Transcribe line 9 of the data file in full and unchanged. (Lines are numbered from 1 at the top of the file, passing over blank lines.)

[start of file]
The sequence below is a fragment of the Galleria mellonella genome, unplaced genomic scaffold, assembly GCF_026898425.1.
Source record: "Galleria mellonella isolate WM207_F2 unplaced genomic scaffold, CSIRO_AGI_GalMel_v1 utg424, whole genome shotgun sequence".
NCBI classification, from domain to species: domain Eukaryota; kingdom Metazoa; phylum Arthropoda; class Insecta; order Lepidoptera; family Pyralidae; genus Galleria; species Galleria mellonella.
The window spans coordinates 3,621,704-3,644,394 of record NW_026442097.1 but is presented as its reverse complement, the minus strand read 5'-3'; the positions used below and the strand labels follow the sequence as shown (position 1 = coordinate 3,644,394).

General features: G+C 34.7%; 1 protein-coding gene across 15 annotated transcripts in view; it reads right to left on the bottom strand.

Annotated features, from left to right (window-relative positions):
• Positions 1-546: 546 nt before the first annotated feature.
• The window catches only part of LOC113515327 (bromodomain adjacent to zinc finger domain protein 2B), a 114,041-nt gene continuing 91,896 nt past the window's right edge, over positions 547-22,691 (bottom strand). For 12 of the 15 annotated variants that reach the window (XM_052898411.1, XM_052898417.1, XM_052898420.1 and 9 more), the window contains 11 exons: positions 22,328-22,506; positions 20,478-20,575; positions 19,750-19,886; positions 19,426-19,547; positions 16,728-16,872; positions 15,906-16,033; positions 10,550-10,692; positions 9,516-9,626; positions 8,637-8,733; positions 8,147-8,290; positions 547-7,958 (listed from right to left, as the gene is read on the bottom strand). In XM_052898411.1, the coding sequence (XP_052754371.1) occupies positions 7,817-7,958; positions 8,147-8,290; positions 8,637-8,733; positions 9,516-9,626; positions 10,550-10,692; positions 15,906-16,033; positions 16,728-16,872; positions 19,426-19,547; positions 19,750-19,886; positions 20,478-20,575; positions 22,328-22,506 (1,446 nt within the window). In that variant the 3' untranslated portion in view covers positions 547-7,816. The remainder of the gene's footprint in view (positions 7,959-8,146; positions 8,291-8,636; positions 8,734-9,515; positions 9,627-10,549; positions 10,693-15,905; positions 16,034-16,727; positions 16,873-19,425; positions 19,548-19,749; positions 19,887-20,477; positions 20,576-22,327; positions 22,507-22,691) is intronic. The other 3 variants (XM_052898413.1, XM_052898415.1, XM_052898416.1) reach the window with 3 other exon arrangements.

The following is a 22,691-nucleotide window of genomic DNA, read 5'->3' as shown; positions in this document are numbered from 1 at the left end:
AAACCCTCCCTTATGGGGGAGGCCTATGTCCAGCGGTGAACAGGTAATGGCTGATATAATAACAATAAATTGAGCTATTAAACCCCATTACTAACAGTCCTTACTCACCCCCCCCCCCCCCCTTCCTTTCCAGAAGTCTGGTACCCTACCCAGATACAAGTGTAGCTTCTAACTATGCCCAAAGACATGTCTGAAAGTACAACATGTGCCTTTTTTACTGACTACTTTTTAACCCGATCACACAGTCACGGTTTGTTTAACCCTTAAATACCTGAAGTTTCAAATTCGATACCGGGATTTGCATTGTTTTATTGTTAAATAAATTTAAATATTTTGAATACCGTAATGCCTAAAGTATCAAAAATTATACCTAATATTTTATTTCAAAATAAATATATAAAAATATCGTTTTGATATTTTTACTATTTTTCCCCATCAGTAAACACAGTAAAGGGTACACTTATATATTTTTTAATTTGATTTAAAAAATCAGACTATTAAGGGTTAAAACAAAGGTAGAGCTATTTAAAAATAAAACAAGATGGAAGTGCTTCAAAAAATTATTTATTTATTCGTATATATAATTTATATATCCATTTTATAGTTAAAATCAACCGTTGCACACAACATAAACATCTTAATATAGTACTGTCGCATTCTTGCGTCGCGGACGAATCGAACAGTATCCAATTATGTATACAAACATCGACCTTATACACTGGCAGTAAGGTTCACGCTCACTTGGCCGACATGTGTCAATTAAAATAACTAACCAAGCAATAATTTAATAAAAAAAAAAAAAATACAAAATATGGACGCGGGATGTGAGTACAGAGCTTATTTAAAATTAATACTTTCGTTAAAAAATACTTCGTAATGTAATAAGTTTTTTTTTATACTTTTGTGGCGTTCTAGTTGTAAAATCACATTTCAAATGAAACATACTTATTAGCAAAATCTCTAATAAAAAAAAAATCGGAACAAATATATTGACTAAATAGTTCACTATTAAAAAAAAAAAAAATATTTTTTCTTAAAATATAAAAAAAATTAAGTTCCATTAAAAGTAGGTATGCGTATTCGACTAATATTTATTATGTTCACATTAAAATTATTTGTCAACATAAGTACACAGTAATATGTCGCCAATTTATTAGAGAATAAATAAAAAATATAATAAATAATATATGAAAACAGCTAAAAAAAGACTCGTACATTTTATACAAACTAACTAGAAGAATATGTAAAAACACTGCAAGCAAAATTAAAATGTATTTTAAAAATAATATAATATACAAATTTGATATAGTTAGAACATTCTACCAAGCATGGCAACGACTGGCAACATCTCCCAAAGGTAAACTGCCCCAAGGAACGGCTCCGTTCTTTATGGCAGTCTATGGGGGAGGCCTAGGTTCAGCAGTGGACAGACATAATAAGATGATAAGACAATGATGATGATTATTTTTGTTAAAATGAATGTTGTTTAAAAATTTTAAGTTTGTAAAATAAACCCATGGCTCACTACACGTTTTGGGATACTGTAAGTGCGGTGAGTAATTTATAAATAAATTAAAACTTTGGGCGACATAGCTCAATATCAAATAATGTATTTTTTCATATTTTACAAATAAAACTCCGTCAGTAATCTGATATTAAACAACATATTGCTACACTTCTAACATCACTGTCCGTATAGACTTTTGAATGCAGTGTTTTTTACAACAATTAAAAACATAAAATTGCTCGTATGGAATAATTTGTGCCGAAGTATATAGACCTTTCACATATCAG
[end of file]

The following is a 22,691-nucleotide window of genomic DNA, read 5'->3' as shown; positions in this document are numbered from 1 at the left end: